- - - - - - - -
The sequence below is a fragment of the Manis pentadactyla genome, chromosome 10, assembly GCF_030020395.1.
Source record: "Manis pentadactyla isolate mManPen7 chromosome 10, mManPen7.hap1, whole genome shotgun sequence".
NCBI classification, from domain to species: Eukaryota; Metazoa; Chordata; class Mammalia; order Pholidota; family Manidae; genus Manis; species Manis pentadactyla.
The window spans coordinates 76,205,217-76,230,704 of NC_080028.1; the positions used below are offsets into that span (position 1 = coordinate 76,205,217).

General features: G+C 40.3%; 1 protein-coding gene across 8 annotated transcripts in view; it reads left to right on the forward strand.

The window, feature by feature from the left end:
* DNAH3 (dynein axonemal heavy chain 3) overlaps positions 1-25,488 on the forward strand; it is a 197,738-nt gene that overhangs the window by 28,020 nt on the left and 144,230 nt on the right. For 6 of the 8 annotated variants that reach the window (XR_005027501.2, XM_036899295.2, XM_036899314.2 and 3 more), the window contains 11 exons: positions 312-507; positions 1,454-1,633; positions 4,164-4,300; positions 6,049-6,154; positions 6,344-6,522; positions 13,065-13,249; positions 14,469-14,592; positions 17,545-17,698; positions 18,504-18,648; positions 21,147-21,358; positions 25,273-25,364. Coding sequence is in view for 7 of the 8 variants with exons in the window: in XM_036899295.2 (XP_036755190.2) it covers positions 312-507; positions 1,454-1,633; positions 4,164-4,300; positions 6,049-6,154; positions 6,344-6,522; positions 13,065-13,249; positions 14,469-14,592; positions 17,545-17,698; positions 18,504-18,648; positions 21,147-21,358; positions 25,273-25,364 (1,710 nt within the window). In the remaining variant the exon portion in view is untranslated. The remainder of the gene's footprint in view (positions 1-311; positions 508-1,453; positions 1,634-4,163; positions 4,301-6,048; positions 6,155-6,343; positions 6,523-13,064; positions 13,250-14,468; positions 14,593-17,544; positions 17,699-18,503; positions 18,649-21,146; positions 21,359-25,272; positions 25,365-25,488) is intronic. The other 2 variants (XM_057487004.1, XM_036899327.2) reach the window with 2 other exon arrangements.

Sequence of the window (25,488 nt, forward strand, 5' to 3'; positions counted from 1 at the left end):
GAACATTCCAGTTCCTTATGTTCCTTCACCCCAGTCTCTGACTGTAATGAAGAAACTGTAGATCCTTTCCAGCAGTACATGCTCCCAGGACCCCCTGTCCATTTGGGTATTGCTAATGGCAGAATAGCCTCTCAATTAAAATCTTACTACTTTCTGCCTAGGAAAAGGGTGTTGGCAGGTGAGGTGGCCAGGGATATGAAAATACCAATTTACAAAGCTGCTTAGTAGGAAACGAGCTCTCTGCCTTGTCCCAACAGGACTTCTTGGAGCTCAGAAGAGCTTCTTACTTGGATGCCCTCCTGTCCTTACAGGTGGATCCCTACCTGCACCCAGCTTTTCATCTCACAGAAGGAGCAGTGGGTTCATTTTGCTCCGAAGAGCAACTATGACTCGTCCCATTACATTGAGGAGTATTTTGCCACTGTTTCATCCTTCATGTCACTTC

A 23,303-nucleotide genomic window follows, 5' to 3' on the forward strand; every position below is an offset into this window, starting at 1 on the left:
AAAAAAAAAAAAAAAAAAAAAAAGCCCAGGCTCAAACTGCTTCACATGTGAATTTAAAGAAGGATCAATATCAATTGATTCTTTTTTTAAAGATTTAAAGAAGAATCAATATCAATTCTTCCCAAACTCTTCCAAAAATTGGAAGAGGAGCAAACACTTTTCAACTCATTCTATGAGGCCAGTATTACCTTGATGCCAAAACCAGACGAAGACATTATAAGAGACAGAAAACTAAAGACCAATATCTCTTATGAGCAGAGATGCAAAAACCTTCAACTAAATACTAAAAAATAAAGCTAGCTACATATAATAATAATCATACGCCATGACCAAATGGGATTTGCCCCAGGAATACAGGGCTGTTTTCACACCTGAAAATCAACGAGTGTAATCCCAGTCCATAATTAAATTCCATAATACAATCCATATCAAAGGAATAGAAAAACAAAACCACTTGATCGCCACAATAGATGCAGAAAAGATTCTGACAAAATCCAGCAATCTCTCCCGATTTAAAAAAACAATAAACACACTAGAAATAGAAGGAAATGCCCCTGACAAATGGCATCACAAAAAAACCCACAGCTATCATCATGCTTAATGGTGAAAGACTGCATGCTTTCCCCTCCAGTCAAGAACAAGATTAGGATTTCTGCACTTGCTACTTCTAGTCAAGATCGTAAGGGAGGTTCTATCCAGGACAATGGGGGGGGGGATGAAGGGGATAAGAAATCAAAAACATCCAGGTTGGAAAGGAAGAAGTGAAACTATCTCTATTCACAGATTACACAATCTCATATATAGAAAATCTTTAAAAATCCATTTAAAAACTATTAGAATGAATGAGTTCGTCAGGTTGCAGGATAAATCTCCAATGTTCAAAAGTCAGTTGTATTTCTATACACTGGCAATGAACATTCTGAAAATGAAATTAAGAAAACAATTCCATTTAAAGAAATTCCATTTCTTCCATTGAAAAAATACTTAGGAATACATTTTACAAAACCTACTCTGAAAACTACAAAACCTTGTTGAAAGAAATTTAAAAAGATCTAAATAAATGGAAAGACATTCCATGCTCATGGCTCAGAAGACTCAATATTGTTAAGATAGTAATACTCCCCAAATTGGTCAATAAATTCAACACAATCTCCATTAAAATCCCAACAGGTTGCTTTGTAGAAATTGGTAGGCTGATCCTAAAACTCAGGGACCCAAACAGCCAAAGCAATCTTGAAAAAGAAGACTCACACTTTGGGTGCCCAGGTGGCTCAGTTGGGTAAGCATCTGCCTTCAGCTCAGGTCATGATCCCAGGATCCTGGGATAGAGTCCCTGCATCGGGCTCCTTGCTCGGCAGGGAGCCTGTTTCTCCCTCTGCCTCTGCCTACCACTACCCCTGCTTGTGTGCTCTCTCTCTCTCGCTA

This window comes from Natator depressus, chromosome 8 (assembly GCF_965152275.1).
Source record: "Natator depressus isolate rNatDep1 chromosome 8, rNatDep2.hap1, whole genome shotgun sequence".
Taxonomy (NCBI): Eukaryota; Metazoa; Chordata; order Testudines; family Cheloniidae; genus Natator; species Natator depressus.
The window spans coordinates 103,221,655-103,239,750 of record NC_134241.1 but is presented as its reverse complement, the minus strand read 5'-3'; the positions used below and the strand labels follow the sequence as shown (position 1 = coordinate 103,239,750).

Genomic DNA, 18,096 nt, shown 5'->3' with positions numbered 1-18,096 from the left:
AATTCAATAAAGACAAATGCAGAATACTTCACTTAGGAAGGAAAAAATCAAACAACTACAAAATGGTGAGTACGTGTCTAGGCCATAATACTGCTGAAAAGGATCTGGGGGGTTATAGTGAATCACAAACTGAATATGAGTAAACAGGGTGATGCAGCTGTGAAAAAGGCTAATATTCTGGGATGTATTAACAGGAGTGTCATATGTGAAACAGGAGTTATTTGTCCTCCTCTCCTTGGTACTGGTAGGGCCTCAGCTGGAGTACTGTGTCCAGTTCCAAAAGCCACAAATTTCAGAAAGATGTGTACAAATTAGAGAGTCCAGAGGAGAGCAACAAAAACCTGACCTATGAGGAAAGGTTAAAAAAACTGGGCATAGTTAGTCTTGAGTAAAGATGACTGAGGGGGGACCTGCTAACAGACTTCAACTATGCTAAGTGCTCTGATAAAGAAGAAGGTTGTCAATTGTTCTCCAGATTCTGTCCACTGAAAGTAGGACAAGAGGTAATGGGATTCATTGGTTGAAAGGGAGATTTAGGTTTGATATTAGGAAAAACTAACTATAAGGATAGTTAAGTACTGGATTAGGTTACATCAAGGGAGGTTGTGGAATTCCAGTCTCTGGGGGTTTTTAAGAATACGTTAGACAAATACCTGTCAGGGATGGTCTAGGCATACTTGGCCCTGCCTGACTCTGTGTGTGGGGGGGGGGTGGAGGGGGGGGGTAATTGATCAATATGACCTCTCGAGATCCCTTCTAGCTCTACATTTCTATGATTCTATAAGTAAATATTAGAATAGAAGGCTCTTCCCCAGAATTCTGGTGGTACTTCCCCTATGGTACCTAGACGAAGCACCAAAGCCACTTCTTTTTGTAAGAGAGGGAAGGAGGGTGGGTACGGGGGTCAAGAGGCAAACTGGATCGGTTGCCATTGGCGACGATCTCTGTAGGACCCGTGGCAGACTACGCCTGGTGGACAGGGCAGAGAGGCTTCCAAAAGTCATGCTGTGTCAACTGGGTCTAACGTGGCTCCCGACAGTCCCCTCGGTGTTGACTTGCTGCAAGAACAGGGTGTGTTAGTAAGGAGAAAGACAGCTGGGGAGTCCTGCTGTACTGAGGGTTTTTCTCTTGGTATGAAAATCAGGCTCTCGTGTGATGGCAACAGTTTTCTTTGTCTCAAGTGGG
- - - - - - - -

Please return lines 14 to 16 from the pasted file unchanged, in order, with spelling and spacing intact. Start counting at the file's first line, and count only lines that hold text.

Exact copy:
Taxonomy (NCBI): Eukaryota; Metazoa; Chordata; order Testudines; family Cheloniidae; genus Natator; species Natator depressus.
The window spans coordinates 103,221,655-103,239,750 of record NC_134241.1 but is presented as its reverse complement, the minus strand read 5'-3'; the positions used below and the strand labels follow the sequence as shown (position 1 = coordinate 103,239,750).

Genomic DNA, 18,096 nt, shown 5'->3' with positions numbered 1-18,096 from the left: